Remember the Information Superhighway? It’s what some folks used to call the Internet back in the 1990s. Those of us lucky enough to have access from home were using dial-up modems that were over 1,000 times slower than the cable modem I’m using right now. Nothing very Super about that and the Internet has never […]
It is an annual tradition at Renesys to provide a year-end review of how the Internet providers at the top of our Market Intelligence global AS rankings fared over the previous year. The Internet remains a huge blind spot for many organizations that are buying Internet access. Market Intelligence provides the insight into who the leaders in the Internet transit marketplace are today and how they have changed over time. Back in 2008, we chose to look at the 13 providers that spent at least some time in the Top Ten that year,hence the name “Baker’s Dozen“. We looked at the top players again in 2009, 2010 and 2011. A lot has changed over the years and for 2012, we welcome two new members to this exclusive club,PCCW and XO. As predicted last year, we also say good-bye to a declining AT&T and Savvis. While AT&T’s departure from the top of the global stage may be surprising to some, Savvis really hasn’t left as it is now part of CenturyLink, which also owns Qwest. And while Qwest did leave our top global rankings in 2011, they have now returned as part of a reinvigorated CenturyLink.
As you read this blog, keep in mind that all of the rankings we discuss are relative to IPv4, the Internet protocol carrying over 99% of all Internet traffic. (For example, compare total traffic to IPv6 traffic at the very busy Amsterdam Internet Exchange.) While we did also review IPv6 rankings last year, so little has changed that we’ll just refer you to that blog or, for more current information, our Market Intelligence product offering which covers both IPv4 and IPv6 in detail. So let’s dive in and highlight a few of the trends and changes we observed in 2012.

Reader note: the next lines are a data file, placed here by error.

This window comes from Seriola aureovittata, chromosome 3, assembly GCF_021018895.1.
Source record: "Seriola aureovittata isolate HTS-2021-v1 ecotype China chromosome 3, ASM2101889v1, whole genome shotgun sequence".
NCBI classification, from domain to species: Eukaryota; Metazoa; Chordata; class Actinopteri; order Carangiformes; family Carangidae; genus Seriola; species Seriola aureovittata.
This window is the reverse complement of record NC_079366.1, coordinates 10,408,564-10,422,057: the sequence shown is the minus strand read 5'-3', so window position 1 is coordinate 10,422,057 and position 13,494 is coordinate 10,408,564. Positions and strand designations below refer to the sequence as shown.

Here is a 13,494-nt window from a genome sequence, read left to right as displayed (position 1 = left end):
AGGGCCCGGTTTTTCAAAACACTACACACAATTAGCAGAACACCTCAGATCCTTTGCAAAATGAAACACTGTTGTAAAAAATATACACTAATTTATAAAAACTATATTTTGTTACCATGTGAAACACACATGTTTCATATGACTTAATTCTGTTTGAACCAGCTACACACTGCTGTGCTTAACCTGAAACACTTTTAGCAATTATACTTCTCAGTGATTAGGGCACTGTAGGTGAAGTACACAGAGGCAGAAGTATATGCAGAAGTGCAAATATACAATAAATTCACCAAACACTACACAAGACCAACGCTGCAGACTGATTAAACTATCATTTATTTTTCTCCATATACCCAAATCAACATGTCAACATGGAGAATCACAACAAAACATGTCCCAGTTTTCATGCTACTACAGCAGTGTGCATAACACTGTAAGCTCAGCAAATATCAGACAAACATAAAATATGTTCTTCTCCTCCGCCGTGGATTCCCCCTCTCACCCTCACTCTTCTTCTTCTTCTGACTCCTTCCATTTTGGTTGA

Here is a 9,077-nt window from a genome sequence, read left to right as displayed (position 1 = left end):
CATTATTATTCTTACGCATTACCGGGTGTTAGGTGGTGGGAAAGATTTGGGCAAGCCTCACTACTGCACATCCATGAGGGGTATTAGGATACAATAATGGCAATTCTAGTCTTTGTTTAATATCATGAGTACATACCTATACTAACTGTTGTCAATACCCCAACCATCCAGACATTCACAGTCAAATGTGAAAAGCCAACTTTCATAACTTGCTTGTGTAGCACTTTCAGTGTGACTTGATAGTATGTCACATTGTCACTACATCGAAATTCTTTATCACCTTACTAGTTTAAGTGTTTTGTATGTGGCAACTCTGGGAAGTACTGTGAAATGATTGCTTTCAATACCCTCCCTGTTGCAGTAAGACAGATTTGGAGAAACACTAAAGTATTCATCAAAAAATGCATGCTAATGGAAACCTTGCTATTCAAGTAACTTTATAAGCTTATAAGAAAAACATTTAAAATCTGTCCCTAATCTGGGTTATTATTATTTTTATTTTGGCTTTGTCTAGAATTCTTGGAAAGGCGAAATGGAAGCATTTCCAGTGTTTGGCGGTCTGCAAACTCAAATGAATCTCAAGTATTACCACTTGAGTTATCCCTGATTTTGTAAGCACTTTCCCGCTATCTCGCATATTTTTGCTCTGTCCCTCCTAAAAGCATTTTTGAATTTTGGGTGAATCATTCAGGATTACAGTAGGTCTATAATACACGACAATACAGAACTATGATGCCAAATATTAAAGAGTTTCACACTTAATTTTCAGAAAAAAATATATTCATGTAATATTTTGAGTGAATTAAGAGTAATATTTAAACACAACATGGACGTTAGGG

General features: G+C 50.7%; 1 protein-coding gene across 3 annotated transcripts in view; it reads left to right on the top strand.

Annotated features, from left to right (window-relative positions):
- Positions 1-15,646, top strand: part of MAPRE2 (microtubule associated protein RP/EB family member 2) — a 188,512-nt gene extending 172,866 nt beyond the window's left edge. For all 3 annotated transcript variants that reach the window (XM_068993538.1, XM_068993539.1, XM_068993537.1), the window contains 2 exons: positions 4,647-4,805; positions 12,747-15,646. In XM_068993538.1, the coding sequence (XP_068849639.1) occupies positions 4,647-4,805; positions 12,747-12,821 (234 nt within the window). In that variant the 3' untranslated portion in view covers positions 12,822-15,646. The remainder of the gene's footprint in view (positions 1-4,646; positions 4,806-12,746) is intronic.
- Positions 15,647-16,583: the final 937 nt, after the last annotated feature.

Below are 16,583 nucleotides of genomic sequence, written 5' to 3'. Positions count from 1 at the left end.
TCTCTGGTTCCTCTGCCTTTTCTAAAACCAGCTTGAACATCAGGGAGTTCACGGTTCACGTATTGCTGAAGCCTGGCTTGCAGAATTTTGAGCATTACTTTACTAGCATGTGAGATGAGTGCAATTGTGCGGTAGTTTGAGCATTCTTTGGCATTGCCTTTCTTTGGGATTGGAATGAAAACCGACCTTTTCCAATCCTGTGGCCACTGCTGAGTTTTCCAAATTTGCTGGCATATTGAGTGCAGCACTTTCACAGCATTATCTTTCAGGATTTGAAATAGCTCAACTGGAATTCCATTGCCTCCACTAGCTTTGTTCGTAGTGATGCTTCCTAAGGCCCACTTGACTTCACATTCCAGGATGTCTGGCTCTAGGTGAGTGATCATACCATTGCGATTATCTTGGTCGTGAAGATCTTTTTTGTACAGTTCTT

It’s become an annual tradition at Renesys to provide a year-end review of how the Internet providers at the top of our Market Intelligence global AS rankings fared over the previous year. Back in 2008, we chose to look at the 13 providers that spent time in the Top Ten in our IPv4 rankings, hence the name “Baker’s Dozen“. We looked at the same group in 2009 and 2010. This year, we welcome a new member to the group, Telecom Italia Sparkle, or simply Sparkle, and say good-bye to Qwest. We report on a resurgent Cogent and a declining AT&T and Savvis. These latter carriers will probably disappear entirely from next year’s edition to be replaced with the likes of PCCW or perhaps Hurricane Electric. Finally, in this edition, we’ll take our first glimpse at global IPv6 rankings. Complete ranking information about the IPv6 Internet is now part of our Market Intelligence product offering. So let’s dive into the data and highlight some trends and changes we observed in 2011.